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Re: AW159 Wildcat Helicopter (RN & AAC)

Postby arfah » 21 Jun 2015, 09:38

.....................
-<>-<>-<>-

Why this forum is pish!

1: Ineffective moderators
2: Too many fantasists ruining dedicated equipment threads with notions of what gun/mortar/artillery/missiles the equipment should have because it makes their panties moist.

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Re: AW159 Wildcat Helicopter (RN & AAC)

Postby marktigger » 21 Jun 2015, 09:54

I know Puma isn't an army asset it and chinook should be and should always have been.

But the Lynx Ah9 was designed as a light utility lift platform to lift small detachments around the battlespace, The 212 was used in belize and currently in Brunei to fulfill this intermediate lift role for training.

It is a useful capability. the aim should be to improve and enhance the lift capability available not the usual preserving empires and maintaining the status quo which has dogged UK support helicopter since the 1960's.

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Re: AW159 Wildcat Helicopter (RN & AAC)

Postby ArmChairCivvy » 21 Jun 2015, 10:25

Hence
"The AAC seems purely Battlefield Recon and Anti Armour."
it is one of the three fighting arms (of the army) and everything else is support.

Now, about medium helos> On the fantasy fleets thread when discussing what number would reflect the current uncommitted/ committed a/c budget, I made the point that for rotary, the reserved budget becomes uncommitted fairly soon in its totality. Whether it all goes to AH, or will a UH type emerge, will soon be known.

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Re: AW159 Wildcat Helicopter (RN & AAC)

Postby marktigger » 22 Jun 2015, 06:44

Lynx AH9 is a utility model that will retire next year with the loss of 9 Regt.

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Re: AW159 Wildcat Helicopter (RN & AAC)

Postby Tiny Toy » 22 Jun 2015, 08:57

marktigger wrote:I know Puma isn't an army asset it and chinook should be and should always have been.

That would be duplication of resources, which is wasteful and expensive. We need to get out of the mentality of exclusive ownership of capabilities, it's increasingly out of kilter with the most efficient and effective solutions. If the services can't bring themselves to share capabilities then maybe we need to look at integrating the services.

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Re: AW159 Wildcat Helicopter (RN & AAC)

Postby ArmChairCivvy » 22 Jun 2015, 09:11

marktigger wrote:Lynx AH9 is a utility model that will retire next year with the loss of 9 Regt.


Convoy duty, fast roping small teams, recce/liaison... not really what elsewhere counts as utility (UH)?

Is it true, btw, that their engines are needed and therefore the whole (fairly recently upgraded) fleet will be dumped?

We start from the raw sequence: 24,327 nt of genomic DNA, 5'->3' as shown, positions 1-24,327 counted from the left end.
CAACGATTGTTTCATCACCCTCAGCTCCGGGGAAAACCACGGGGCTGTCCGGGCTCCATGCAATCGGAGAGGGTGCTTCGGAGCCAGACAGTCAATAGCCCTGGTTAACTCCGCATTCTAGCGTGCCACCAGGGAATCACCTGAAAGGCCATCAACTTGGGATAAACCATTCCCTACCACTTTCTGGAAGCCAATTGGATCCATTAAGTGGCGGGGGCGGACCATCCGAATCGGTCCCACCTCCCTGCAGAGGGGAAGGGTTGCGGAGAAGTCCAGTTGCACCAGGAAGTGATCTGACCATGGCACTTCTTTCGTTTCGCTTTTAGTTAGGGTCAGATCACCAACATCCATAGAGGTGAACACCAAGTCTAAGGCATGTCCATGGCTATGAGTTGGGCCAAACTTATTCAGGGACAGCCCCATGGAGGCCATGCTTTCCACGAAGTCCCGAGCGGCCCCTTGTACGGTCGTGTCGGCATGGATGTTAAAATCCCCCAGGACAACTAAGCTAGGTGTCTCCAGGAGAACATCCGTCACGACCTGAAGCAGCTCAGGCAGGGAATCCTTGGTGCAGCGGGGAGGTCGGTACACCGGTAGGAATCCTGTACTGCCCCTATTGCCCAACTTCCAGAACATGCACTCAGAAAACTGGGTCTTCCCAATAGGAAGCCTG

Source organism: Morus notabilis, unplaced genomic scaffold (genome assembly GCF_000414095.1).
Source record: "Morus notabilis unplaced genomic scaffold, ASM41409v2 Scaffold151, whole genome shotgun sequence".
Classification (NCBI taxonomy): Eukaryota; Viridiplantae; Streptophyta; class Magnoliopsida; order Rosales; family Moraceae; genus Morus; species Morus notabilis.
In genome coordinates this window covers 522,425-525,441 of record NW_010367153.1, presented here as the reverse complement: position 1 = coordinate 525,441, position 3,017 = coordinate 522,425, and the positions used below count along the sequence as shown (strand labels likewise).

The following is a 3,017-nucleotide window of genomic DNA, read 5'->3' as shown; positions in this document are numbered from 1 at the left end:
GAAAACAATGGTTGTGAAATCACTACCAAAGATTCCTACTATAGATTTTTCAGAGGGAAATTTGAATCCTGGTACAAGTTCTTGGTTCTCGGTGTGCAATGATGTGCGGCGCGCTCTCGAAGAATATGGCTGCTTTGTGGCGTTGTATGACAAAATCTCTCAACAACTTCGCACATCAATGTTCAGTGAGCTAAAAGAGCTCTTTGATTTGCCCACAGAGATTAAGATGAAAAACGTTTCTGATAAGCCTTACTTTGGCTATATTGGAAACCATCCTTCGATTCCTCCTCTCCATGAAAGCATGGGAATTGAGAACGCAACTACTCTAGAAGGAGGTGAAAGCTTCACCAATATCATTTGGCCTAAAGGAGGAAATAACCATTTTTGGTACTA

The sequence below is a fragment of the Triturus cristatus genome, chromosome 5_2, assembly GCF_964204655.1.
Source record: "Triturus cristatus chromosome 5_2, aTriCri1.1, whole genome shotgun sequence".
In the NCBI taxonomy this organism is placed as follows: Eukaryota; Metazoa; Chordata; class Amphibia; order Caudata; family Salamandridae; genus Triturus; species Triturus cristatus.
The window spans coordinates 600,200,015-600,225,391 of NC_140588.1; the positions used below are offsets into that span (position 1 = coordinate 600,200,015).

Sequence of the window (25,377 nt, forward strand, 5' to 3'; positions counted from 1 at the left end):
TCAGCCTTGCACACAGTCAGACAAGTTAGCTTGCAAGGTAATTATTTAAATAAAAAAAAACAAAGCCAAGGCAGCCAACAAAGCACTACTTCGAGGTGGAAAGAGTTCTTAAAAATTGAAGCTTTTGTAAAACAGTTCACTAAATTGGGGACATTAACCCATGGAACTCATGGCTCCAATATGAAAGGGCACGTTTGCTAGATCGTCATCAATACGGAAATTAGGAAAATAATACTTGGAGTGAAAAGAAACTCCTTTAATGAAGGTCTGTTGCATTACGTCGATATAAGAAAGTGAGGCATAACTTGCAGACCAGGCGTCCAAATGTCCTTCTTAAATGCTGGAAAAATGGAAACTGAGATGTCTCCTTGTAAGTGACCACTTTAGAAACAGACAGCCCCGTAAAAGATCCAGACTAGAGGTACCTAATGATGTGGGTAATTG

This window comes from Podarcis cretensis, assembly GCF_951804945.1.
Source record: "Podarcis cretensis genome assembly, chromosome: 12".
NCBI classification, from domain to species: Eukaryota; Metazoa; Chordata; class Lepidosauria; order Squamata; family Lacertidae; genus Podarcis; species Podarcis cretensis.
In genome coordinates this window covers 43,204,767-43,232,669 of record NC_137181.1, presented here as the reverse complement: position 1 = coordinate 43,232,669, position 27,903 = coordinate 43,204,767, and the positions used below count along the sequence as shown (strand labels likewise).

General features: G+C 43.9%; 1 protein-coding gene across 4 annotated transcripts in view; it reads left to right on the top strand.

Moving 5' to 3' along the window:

- or is it simply the Wildcat numbers being deemed sufficient?

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Re: AW159 Wildcat Helicopter (RN & AAC)

Postby marktigger » 22 Jun 2015, 22:10

Tiny Toy wrote:
marktigger wrote:I know Puma isn't an army asset it and chinook should be and should always have been.

That would be duplication of resources, which is wasteful and expensive. We need to get out of the mentality of exclusive ownership of capabilities, it's increasingly out of kilter with the most efficient and effective solutions. If the services can't bring themselves to share capabilities then maybe we need to look at integrating the services.


No they should have been AAC assets not RAF.

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Re: AW159 Wildcat Helicopter (RN & AAC)

Postby marktigger » 22 Jun 2015, 22:14

ArmChairCivvy wrote:
marktigger wrote:Lynx AH9 is a utility model that will retire next year with the loss of 9 Regt.


Convoy duty, fast roping small teams, recce/liaison... not really what elsewhere counts as utility (UH)?

Is it true, btw, that their engines are needed and therefore the whole (fairly recently upgraded) fleet will be dumped?
- or is it simply the Wildcat numbers being deemed sufficient?


when the AH9 was brought in in the days of proper warfighting they were to move teams like FOO's FAC's Milan and Javelin(SAM) as well as small patrols and specialists.
Given that squadrons and regiments will disappear I would conclude there is insuficient airframes.

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Re: AW159 Wildcat Helicopter (RN & AAC)

Postby The Armchair Soldier » 29 Jun 2015, 10:43

A nice display here by two RN Wildcats:



I had no idea helicopters could fly backwards (as seen at 1:27)

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Re: AW159 Wildcat Helicopter (RN & AAC)

Postby marktigger » 29 Jun 2015, 16:05

lynx could roll

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Re: AW159 Wildcat Helicopter (RN & AAC)

Postby Tiny Toy » 01 Jul 2015, 10:45

The Armchair Soldier wrote:I had no idea helicopters could fly backwards (as seen at 1:27)

Oh yes. And sideways.